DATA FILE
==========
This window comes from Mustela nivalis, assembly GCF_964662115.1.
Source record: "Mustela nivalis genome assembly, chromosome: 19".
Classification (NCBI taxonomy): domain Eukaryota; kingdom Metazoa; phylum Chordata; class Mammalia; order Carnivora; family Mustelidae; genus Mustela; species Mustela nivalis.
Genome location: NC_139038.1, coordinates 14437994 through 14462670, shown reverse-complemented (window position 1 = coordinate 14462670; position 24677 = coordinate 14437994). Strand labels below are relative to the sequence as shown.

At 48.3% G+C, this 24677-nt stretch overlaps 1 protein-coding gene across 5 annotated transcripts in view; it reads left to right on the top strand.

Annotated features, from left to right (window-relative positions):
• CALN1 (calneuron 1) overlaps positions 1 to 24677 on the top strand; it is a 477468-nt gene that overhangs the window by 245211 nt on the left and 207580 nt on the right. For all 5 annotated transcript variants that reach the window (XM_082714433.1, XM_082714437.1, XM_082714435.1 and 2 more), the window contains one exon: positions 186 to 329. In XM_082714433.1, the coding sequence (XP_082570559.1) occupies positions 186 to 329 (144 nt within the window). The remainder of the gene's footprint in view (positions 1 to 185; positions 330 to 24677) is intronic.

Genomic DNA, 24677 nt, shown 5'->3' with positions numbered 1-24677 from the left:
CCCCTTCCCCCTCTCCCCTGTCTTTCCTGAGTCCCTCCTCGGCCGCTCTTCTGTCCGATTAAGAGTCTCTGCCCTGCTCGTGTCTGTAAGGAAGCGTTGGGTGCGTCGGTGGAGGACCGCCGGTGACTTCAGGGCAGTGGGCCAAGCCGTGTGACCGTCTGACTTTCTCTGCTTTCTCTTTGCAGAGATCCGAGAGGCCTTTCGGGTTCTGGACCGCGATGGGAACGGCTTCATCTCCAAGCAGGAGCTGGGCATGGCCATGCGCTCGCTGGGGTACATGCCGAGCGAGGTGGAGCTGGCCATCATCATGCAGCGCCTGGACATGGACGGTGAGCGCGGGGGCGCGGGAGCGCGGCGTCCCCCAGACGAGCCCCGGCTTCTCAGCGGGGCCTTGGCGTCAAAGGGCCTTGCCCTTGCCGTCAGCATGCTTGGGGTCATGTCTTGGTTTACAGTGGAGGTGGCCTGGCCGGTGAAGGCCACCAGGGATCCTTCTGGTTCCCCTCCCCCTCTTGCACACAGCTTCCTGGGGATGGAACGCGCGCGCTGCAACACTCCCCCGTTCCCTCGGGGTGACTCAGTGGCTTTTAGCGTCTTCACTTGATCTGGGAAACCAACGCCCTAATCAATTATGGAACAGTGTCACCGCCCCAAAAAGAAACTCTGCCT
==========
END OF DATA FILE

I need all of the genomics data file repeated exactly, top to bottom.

This window comes from Mustela nivalis, assembly GCF_964662115.1.
Source record: "Mustela nivalis genome assembly, chromosome: 19".
Classification (NCBI taxonomy): domain Eukaryota; kingdom Metazoa; phylum Chordata; class Mammalia; order Carnivora; family Mustelidae; genus Mustela; species Mustela nivalis.
Genome location: NC_139038.1, coordinates 14437994 through 14462670, shown reverse-complemented (window position 1 = coordinate 14462670; position 24677 = coordinate 14437994). Strand labels below are relative to the sequence as shown.

At 48.3% G+C, this 24677-nt stretch overlaps 1 protein-coding gene across 5 annotated transcripts in view; it reads left to right on the top strand.

Annotated features, from left to right (window-relative positions):
• CALN1 (calneuron 1) overlaps positions 1 to 24677 on the top strand; it is a 477468-nt gene that overhangs the window by 245211 nt on the left and 207580 nt on the right. For all 5 annotated transcript variants that reach the window (XM_082714433.1, XM_082714437.1, XM_082714435.1 and 2 more), the window contains one exon: positions 186 to 329. In XM_082714433.1, the coding sequence (XP_082570559.1) occupies positions 186 to 329 (144 nt within the window). The remainder of the gene's footprint in view (positions 1 to 185; positions 330 to 24677) is intronic.

Genomic DNA, 24677 nt, shown 5'->3' with positions numbered 1-24677 from the left:
CCCCTTCCCCCTCTCCCCTGTCTTTCCTGAGTCCCTCCTCGGCCGCTCTTCTGTCCGATTAAGAGTCTCTGCCCTGCTCGTGTCTGTAAGGAAGCGTTGGGTGCGTCGGTGGAGGACCGCCGGTGACTTCAGGGCAGTGGGCCAAGCCGTGTGACCGTCTGACTTTCTCTGCTTTCTCTTTGCAGAGATCCGAGAGGCCTTTCGGGTTCTGGACCGCGATGGGAACGGCTTCATCTCCAAGCAGGAGCTGGGCATGGCCATGCGCTCGCTGGGGTACATGCCGAGCGAGGTGGAGCTGGCCATCATCATGCAGCGCCTGGACATGGACGGTGAGCGCGGGGGCGCGGGAGCGCGGCGTCCCCCAGACGAGCCCCGGCTTCTCAGCGGGGCCTTGGCGTCAAAGGGCCTTGCCCTTGCCGTCAGCATGCTTGGGGTCATGTCTTGGTTTACAGTGGAGGTGGCCTGGCCGGTGAAGGCCACCAGGGATCCTTCTGGTTCCCCTCCCCCTCTTGCACACAGCTTCCTGGGGATGGAACGCGCGCGCTGCAACACTCCCCCGTTCCCTCGGGGTGACTCAGTGGCTTTTAGCGTCTTCACTTGATCTGGGAAACCAACGCCCTAATCAATTATGGAACAGTGTCACCGCCCCAAAAAGAAACTCTGCCT